Books to remember: A correction from us — a note from Korina Self
Saturday, May 22, 2010 6:09 AM PDT
The caption for photos published on Page 8 of Friday's News-Sentinel stated that Jim and Korina Self donated $4,000 in books to Washington School. That information is incorrect. The Selfs donated the nameplates and stickers to be inserted in the 271 books. The money for the books was raised through a fundraiser called Coins for Aiyana in memory of the Selfs' late daughter, Aiyana. Students from Washington School brought coins to fill water bottles. The generosity flooded into the community as people left coins in bags on the Selfs' doorstep, a chef in San Francisco held a dinner and donated proceeds in honor of Aiyana.
Aiyana Self lived with cerebral palsy. On Nov. 24, 2009, she died after a short battle with leukemia. She was 8. Following is a letter to the News-Sentinel, and the community, from Korina Self:
"I know you asked me for a specific list of contributors to the "Coins for Aiyana" book but creating a list to give credit where credit is due would be impossible, because so many were involved ... from private citizens from as far away as San Francisco and as far south as Exeter, to community groups and organizations who were moved by Aiyana's life and decided to give.
"The bigger picture was how a school and its community pulled together and made a difference and helped in the healing of my family's broken hearts. ... leukemia may have taken our daughter from us physically, but it was very apparent to everyone in attendance at the book dedication that her spirit is very much alive in all of us.
"The students of George Washington School are so amazing and gave straight from the heart. Every penny raised was because they loved Aiyana and wanted to be a part of something wonderful, and they were. There is no greater gift than that.
"Mrs. Horner and Mrs. Kielhold, truly amazing teachers and my personal friends, came up with the idea of a coin drive to honor Aiyana's life and share her love of reading with the students at the school. Their idea was to purchase books with the money raised and place a bookplate in each cover to identify each book as a "Coins for Aiyana" book. They called me and shared this idea with me. I thought "What a wonderful idea," and "Coins for Aiyana" was off and running.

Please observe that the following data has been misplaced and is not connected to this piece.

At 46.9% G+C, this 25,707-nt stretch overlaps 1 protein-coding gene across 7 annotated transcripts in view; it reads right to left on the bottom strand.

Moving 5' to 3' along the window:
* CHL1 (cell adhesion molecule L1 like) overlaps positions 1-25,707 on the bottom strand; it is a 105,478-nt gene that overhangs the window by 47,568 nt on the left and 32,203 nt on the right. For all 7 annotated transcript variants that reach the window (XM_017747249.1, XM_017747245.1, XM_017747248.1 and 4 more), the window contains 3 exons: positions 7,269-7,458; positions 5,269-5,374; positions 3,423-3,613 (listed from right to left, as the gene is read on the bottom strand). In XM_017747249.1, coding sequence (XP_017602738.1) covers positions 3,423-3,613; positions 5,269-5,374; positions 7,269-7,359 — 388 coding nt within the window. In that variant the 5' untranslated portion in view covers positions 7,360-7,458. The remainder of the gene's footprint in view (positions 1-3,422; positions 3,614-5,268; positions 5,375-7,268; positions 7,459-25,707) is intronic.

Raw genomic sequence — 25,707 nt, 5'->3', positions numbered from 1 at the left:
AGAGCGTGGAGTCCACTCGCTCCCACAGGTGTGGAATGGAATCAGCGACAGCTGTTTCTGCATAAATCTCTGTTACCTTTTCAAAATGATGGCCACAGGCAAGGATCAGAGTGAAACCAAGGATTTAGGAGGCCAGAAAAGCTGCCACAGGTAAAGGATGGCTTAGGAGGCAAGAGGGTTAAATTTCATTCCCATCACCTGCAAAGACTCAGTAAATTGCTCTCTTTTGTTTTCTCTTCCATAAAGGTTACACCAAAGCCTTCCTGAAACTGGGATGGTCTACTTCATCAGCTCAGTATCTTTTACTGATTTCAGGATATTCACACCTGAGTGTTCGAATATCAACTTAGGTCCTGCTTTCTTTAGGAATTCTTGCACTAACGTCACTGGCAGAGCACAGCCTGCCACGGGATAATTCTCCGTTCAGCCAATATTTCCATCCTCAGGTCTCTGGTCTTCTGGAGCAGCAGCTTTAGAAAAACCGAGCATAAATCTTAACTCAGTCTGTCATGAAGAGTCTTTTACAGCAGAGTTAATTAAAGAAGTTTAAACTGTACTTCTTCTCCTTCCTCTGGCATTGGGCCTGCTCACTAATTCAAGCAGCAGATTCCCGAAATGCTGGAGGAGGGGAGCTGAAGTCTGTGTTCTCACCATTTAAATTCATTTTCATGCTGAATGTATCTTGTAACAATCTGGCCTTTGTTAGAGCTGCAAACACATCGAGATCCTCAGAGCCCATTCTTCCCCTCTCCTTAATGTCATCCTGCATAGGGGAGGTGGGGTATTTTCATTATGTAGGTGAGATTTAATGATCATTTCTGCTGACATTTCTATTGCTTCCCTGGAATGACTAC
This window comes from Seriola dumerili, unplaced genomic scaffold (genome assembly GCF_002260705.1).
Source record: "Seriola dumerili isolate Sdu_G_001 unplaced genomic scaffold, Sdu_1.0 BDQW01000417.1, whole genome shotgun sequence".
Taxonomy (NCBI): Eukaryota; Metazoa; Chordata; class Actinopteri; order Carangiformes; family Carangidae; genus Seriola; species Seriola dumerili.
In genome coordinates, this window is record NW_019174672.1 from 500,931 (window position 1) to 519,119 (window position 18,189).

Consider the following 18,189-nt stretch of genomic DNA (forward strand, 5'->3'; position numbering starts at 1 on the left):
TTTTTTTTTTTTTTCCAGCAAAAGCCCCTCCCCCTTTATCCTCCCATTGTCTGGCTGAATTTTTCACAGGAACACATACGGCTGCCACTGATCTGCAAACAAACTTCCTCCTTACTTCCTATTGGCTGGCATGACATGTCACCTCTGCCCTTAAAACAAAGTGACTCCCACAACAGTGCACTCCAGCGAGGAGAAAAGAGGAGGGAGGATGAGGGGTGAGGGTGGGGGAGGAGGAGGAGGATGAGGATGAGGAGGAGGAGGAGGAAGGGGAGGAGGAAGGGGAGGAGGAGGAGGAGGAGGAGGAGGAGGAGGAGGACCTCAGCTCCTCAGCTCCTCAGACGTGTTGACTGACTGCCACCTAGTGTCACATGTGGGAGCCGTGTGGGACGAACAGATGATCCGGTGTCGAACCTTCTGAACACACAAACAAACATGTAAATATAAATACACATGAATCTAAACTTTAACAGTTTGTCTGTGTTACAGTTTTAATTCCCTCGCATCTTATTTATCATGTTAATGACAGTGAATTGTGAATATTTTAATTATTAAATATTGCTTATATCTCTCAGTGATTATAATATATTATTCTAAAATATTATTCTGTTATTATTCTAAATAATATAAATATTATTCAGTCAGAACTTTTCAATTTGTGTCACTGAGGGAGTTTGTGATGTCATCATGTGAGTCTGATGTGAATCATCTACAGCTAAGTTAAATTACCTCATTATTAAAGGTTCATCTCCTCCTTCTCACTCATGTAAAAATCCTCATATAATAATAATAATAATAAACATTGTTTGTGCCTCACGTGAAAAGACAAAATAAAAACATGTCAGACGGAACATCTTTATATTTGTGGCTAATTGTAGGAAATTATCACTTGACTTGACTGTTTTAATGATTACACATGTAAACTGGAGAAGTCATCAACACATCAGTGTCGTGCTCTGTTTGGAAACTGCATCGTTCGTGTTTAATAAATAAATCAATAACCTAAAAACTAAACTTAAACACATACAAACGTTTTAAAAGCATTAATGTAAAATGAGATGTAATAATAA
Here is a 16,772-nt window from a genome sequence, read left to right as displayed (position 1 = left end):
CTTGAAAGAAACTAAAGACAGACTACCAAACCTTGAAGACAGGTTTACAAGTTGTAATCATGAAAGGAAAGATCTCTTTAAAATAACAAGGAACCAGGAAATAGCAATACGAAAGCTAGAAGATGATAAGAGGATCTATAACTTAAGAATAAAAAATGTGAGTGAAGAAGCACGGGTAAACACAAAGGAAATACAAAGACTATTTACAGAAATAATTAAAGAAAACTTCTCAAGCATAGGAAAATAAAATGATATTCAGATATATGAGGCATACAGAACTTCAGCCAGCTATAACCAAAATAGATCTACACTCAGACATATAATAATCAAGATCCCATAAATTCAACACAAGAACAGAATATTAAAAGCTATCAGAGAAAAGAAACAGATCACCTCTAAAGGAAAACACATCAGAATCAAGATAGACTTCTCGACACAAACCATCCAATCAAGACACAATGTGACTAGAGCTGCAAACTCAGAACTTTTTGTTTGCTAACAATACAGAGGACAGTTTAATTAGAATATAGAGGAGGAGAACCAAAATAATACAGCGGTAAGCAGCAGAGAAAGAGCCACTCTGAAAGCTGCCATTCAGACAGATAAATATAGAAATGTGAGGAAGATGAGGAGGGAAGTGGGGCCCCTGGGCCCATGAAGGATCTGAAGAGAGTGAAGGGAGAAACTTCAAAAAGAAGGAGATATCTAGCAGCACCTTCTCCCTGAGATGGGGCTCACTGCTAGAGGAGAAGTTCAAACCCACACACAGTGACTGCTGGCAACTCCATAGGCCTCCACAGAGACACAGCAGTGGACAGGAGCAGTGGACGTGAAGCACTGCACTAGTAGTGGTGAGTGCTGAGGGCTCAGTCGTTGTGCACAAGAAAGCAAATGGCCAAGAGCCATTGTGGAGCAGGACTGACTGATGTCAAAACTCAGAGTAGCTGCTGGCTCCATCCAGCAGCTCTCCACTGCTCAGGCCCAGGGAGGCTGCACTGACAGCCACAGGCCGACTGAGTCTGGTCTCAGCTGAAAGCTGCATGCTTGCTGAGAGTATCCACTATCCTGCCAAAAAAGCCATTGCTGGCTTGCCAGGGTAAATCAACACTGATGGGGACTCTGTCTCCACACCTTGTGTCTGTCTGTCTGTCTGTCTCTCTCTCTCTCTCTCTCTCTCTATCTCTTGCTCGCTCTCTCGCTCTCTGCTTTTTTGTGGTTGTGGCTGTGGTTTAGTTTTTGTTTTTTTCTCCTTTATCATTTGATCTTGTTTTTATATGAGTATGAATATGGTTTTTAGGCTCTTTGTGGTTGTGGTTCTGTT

"We were not the donors, but the recipients of this heartfelt effort. Although we helped in the coin drive, the bigger picture is how our community and the students of Washington School took our family's tragedy and showed us that good can come from even the death of our child. My family received the gift of giving. Right down to the preschooler at Washington School who collected pennies and placed them in the jar in their classroom...
"The point of inviting the Lodi News-Sentinel to the book dedication was to share with our extended community that from tragedy, miracles can happen. Every child needs to know that they can make a difference and that a small gesture of giving can ignite a community to do great things.In light of all of the tragedy that surrounds us every day, this was a story of hope, of kindness, of love and compassion and giving. My family received all of these gifts and more, and Aiyana blessed us all. "(KS)
The photograph of Aiyana Self is displayed on a table with books her classmates at Washington School raised money for in her honor.
The money for the books, $4,000, was raised through a fundraiser called Coins for Aiyana.